Photosystem II core complex of Pisum sativum. Crystallisation trials.


I. Kuta Smatanovaa and F. Vachab


aInstitute of Physical Biology USB CB & Institute of Landscape Ecology AS CR, Zamek 136, 373 33 Nove Hrady, Czech Republic

 bInstitute of Physical Biology USB CB, Zamek 136, 373 33 Nove Hrady, & Institute of Plant Molecular Biology AS CR, Branisovska 31, 370 05 Ceske Budejovice, Czech Republic



Keywords: Membrane proteins, photosystem II, Pisum sativum, crystallisation trials



Membrane proteins are responsible for enzymatic reactions, which play an important role in all fundamental processes of life. Various methods (such as electron microscopy, biochemical and biophysical spectroscopic methods, electron crystallography etc.) have been used to study proteins, yet to determine their structure, in many cases, remains problematic. The fact that protein crystals are quite unstable, highly temperature- and light –sensitive along with complicated composition of membrane proteins are responsible for difficult crystal growing and solving their structure.

Photosynthesis is a main biological energy source on which life on Earth depends. The process of photosynthesis consists of trapping of light energy by protein complexes owing to which electron transfer and proton pumping lead to a production of ATP and NADPH. Photosystem II (PS II) embedded in photosynthetic (thylakoid) membranes of cyanobacteria and chloroplasts of higher plants and algae represents one of such protein complexes. In structure, PS II is a multi-subunit complex of a molecular weight about 600kDa, containing of large number of cofactors such as molecules of chlorophylls, pheophytins, carothenoids, plastoquinons, iron and manganese which together trap, transfer and modulate a solar energy utilisation to drive reduction reactions and synthesise molecular oxygen from water [1,2].


Materials and methods:

Monomeric photosystem II core complex consisting of reaction centre proteins D1 and D2, the chlorophyll-containing inner-antenna subunits CP43 and CP47, a and b subunits of cytochrome b559, several low molecular weight subunits, pigments (molecules of chlorophyll, molecules of pheophytin, molecule of b-carotene) and cofactors (heme and non-heme binding Fe, Mn cluster) and three extrinsic proteins of oxygen-evolving complex (manganese-stabilizing 33kDa protein, 12kDa protein and cytochrome c550) [3] was isolated from Pisum sativum, purified and concentrated to 4-6 mg/ml chlorophyll a (~ 20-30 mg/ml protein). The protein solution was prepared containing additive 1mM MnCl2 used in crystallisation trials [4]. Freshly isolated and frozen samples of monomeric photosystem II core complex were crystallised using the counter-diffusion technique implemented in single capillaries [5] and traditional vapour diffusion method in sitting drops.  In both cases the protein solution was gelled with tetramethyl orthosilicate (TMOS) or agarose at different concentration.  Gel free experiments were prepared in parallel to test the counter-diffusion technique in a clean environment and those in sitting drop were use as blanks. Commercial “MembFacTM” and “Crystal ScreenTM” crystallisation screening kits of Hampton Research (Laguna Niguel, CA, USA) and “JBScreen Crystal Screening Kits” of JenaBioscience GmbH (Jena, Germany) as well as solutions prepared in-house were used for crystallisation trials performed at 283K and room temperature. Different types of precipitants, inorganic salts, different pH values and variant protein:precipitant concentration ratios were tested experimentally. Optimal values of crystallisation parameters (pH around 7.00 and PEG4K as a precipitant) have been already found.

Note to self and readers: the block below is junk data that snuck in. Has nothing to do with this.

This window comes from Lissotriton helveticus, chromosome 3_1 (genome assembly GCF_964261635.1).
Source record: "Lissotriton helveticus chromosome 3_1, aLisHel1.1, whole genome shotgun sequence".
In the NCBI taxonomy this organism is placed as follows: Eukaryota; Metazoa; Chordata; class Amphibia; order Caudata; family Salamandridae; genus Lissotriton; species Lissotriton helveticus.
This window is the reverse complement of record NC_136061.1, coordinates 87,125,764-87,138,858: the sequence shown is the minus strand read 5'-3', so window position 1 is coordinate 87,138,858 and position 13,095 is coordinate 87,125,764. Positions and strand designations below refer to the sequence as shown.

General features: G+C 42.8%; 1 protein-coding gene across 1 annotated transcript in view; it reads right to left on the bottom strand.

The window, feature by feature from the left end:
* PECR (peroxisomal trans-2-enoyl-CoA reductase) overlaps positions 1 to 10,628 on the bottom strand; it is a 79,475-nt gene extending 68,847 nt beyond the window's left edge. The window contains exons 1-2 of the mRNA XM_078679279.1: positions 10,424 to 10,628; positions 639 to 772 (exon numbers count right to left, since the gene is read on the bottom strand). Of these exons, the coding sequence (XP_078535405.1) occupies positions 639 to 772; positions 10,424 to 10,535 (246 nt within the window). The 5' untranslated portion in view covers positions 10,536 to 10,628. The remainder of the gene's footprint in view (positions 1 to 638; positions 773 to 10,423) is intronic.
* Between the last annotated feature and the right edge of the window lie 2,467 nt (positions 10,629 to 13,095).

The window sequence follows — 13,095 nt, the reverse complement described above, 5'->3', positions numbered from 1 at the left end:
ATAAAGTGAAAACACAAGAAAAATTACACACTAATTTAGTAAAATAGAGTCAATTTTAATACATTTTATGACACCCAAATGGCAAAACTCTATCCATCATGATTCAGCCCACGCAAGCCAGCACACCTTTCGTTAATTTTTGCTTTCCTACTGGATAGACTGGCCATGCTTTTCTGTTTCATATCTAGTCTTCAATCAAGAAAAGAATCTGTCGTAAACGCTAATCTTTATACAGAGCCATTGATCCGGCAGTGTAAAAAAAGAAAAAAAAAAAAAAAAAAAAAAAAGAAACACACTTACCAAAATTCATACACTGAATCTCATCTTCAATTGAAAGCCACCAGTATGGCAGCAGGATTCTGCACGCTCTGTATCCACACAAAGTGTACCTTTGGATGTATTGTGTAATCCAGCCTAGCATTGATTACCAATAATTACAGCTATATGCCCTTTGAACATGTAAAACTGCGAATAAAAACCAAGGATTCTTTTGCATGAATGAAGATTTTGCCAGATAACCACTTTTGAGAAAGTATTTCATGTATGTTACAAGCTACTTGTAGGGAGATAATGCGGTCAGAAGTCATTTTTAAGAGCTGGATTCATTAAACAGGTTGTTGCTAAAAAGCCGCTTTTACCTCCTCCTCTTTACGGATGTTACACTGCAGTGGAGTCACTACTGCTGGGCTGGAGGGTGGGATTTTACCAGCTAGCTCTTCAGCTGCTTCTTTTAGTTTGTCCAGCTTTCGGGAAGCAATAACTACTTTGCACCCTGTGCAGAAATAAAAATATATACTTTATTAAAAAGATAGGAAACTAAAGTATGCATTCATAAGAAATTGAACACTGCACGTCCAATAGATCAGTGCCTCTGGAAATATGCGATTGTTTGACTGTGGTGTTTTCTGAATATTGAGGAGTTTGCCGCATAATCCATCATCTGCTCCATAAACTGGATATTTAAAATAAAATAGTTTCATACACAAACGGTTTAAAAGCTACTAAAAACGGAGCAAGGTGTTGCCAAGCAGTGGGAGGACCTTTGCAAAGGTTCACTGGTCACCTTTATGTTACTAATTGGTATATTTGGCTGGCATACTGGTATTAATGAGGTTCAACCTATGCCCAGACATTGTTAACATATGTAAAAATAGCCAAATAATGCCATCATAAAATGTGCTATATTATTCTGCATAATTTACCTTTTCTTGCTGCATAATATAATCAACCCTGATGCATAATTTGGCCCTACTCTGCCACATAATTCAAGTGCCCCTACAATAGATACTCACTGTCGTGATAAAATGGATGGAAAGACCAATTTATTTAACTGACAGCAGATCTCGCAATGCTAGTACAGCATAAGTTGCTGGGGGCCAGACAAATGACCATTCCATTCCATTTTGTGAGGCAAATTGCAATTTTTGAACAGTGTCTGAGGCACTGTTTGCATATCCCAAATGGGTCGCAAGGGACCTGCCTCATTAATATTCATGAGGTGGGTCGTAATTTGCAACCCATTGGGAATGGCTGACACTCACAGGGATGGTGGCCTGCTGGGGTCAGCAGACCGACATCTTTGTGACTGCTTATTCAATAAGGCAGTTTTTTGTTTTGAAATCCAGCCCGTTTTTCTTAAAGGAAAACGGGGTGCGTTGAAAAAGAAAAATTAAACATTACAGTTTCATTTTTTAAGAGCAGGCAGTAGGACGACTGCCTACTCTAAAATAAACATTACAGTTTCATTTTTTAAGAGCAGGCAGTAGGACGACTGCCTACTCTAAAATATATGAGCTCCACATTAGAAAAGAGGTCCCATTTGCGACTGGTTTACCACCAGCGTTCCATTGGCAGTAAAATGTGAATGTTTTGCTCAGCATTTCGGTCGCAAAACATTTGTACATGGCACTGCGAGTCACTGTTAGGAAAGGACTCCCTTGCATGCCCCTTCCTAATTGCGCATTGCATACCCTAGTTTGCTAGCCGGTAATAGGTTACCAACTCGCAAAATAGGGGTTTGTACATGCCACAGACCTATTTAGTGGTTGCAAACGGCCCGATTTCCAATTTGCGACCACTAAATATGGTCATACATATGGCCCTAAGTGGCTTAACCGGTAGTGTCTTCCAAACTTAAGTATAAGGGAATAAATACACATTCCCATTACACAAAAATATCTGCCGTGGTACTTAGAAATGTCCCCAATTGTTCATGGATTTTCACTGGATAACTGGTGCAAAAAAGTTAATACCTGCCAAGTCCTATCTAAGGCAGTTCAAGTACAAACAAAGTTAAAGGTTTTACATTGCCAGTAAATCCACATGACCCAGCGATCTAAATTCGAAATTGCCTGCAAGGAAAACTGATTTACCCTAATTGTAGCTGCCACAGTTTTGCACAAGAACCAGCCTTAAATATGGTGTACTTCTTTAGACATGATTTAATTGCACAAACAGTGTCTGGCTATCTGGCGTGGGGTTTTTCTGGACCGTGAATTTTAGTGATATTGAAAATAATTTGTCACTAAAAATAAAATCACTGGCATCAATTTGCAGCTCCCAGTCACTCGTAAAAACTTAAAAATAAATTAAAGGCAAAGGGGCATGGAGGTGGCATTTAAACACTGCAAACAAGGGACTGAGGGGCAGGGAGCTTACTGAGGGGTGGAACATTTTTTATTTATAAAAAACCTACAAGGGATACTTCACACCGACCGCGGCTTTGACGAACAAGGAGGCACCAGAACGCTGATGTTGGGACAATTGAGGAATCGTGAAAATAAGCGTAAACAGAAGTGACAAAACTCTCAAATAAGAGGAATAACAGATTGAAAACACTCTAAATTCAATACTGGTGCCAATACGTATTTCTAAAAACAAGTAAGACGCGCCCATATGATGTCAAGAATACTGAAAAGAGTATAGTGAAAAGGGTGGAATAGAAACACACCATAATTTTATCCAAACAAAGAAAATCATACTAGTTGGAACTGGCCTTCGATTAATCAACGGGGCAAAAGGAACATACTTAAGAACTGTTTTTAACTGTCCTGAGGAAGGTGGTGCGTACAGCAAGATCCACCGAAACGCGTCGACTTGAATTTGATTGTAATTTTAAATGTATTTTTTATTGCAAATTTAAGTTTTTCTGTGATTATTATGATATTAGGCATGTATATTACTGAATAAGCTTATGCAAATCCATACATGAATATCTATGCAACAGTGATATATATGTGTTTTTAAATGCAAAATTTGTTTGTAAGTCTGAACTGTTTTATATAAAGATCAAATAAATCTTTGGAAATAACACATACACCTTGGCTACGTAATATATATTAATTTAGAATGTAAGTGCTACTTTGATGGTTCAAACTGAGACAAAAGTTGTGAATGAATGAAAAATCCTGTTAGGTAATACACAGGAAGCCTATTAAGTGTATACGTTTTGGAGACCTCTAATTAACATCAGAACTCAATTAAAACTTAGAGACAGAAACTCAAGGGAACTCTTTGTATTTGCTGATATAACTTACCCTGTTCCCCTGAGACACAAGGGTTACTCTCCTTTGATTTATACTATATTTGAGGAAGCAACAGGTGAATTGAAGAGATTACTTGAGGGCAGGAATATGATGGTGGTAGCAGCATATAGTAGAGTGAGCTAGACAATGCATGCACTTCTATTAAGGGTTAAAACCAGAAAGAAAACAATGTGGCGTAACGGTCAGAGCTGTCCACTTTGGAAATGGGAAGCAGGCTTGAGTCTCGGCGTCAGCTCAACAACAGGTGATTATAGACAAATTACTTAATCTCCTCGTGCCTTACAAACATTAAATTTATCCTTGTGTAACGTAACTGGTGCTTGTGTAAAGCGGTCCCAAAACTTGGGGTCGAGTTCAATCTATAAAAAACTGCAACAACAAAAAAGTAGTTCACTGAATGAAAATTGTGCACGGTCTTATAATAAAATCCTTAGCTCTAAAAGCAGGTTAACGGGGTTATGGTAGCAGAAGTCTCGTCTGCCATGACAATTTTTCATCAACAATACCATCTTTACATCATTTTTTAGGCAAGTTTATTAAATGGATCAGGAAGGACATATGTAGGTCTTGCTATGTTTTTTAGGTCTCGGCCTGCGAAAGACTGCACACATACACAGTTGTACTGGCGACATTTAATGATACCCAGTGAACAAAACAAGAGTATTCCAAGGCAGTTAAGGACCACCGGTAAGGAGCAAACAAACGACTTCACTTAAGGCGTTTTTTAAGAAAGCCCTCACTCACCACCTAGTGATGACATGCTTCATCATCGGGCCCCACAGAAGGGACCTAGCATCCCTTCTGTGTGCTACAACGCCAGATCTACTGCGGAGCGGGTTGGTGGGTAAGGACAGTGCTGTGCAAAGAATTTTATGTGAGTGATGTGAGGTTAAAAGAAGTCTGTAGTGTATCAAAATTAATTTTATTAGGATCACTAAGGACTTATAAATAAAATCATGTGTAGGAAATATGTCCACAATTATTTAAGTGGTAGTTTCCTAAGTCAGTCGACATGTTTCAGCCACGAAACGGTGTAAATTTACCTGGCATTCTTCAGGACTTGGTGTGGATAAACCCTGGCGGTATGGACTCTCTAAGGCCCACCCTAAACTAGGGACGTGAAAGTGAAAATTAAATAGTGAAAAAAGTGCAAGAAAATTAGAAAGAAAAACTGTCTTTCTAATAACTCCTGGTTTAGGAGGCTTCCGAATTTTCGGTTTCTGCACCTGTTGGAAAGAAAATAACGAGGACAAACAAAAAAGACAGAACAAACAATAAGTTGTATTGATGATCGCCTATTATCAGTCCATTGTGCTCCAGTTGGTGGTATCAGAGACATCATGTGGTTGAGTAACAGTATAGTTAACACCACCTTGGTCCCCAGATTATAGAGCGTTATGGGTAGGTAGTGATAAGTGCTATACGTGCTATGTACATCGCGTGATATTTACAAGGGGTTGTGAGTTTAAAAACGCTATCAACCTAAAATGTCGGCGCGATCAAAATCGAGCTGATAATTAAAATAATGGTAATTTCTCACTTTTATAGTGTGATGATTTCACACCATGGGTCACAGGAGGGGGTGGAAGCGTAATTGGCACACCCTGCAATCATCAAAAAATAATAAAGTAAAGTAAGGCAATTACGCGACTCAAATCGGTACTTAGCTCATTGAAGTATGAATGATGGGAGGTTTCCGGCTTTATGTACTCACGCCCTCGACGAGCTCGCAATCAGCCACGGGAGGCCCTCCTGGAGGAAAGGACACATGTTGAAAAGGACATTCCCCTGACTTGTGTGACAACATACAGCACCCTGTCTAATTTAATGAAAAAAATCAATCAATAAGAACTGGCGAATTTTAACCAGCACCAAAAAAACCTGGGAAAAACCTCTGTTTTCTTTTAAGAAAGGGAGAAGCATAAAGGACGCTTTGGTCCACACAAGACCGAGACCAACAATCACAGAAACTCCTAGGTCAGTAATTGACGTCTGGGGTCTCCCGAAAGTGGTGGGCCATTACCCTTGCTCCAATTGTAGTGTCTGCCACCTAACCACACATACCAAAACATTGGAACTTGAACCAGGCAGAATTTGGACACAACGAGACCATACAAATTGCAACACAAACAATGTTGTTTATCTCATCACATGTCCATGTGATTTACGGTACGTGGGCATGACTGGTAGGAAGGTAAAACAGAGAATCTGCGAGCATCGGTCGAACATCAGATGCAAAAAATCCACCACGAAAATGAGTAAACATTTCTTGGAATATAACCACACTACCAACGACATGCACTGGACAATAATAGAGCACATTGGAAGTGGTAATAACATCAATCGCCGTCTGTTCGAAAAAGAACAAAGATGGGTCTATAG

As a general observation all experiments with frozen samples of monomeric photosystem II core complex produce no crystals, only fresh purified and non-frozen protein was suitable for crystallisation trials. Both, the use of gels and crystallisation in capillaries, were proved as useful crystallisation method.

Possible plate crystals of monomeric photosystem II core complex, were grown in sitting drops from precipitant solution containing 10%PEG4000 and 50mM NaCl in 50mN Bis-Tris pH 7.00 at 283K without presence of gel. Needle-shaped crystals of protein were grown in sitting drops from the same precipitant solution in the presence of 10% TMOS and in capillaries in the presence of 0.25% agarose at room temperature. Green crystals of monomeric photosystem II core complex were measured at X13 beamline of synchrotron DESY (Hamburg) at 100K. Crystals diffracted only to 17Å resolution.

Crystallisation experiments on PSII membrane protein complexes are still in the progress.



This work is supported by the Ministry of Education of the Czech Republic (grant LN00A141), by the Grant Agency of the Czech Republic (grant 206/03/D061) and by the joint C.S.I.C. and AS CR project 01CZ0001, in the frame of the co-operation agreement 2003CZ0013.



[1]  Rhe, K. H., Morris, E. P., Barber, J. and Kühlbrandt, W.: Nature, 1998, 396, 283-286.

[2]  Barber, J. and Kühlbrandt, W.: Curr. Opinion in Struct. Biol., 1999, 9, 469-475.

[3]  Zouni, A., Witt, H.-T., Kern, J., Fromme, P., Krauss, N., Saenger, W. and Orth, P.: Nature, 2001, 409, 739-743.

[4]  Adir, N.: Acta Cryst., 1999, D55, 891-894.

[5] Garcia-Ruiz, J.M., Gonzales-Ramirez, L.A., Gavira, J.A. and Otalora, F.: Acta Cryst, 2002, D58, 1638-1642.